"Will You Love Me Tomorrow," written by Gerald Goffin and Carole King, performed by The Shirelles, courtesy of Original Sound Record Co., Inc., by arrangement with Celebrity Licensing Inc.
"Raga Yaman," written and performed by Clem Alford, courtesy of Associated Production Music
"(Love Is) The Tender Trap," written by Sammy Cahn and Jimmy Van Heusen, performed by Robert Palmer, courtesy of EMI Records, under license from CEMA Special Markets
"A Little Bitty Tear," written by Hank Cochran, performed by Burl Ives, courtesy of MCA Records
"Learnin' the Blues," performed by Jerry Delmonico, courtesy of Associated Production Music
"All the Way," performed by Jerry Delmonico, courtesy of Associated Production Music
"Two Hearts," performed by Chris Isaak, courtesy of Reprise Records, by arrangement with Warner Special Products.
+
DETAILS
Release Date:
10 September 1993
Premiere Information:
Los Angeles and New York openings: 10 September 1993
Production Date:
began 21 September 1992
Copyright Claimant:
Morgan Creek Productions, Inc.
Copyright Date:
27 September 1993
Copyright Number:
PA665213
Physical Properties:
Sound
Lucasfilm Ltd. THX Sound System; Dolby Stereo in selected theatres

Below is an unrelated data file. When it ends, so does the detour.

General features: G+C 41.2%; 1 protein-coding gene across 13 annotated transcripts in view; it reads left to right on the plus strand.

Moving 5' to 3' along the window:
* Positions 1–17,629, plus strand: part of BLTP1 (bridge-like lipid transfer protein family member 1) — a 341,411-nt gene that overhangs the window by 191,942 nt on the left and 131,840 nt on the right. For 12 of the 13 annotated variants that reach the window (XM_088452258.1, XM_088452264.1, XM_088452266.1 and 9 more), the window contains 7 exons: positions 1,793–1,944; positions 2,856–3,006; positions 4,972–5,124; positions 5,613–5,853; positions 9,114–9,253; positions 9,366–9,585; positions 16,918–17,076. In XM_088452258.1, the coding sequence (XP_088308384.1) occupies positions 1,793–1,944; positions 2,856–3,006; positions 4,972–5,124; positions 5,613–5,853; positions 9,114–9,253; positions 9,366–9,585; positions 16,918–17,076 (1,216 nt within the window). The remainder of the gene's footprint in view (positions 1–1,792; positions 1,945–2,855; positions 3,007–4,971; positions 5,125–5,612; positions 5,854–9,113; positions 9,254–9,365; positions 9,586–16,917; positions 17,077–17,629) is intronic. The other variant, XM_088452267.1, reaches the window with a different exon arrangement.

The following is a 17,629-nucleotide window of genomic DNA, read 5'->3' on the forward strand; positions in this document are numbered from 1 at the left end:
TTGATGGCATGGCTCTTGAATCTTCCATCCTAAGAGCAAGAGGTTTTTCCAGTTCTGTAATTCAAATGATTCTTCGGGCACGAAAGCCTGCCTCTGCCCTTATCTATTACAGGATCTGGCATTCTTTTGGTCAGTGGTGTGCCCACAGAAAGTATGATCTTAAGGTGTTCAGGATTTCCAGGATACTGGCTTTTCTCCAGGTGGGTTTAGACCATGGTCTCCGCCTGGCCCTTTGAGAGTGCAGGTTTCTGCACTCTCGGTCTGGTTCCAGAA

Color
Lenses/Prints
Eastman Color Film
Duration(in mins):
117
MPAA Rating:
R
Country:
United States
Language:
English
PCA No:
32461
Passed by NBR:
No
SYNOPSIS

In a Detroit, Michigan, bar, Clarence Worley extols the importance of Elvis Presley to a young woman and is turned down for a date to a Kung Fu film triple feature. Later, at the theater, Clarence meets Alabama Whitman when she spills popcorn on him and, afterwards, she takes him to a diner for pie. Clarence shows Alabama the comic book store where he works and they make love at his apartment. Awaking to find Alabama crying outside on a nearby billboard platform, Clarence learns that she is a call girl who was hired by his boss as a birthday gift. When Clarence says how much he enjoyed her company, Alabama confesses her love for him and promises never to lie again. The next morning, they get married and commemorate the occasion with matching tattoos. Alabama tells Clarence that during her four-day employment as a prostitute, her pimp, Drexl Spivey, was violent toward her friend and Clarence becomes incensed. Later, at a hotel room, Drexl gains control over a suitcase of cocaine by murdering the dealer. Clarence is visited by the ghost of Elvis Presley, who tells him to kill Drexl. At the brothel, Clarence provokes Drexl by saying he is Alabama’s husband and giving him an empty envelope as a “payoff.” When Drexl attacks Clarence and takes his wallet, discovering Clarence’s address on his driver’s license, he orders his associate, Marty, to collect Alabama. Clarence draws his gun, shoots Drexl in the groin and kills Marty. Demanding that a prostitute give him Alabama’s clothes in a suitcase, Clarence shoots Drexl again and returns home to tell ... +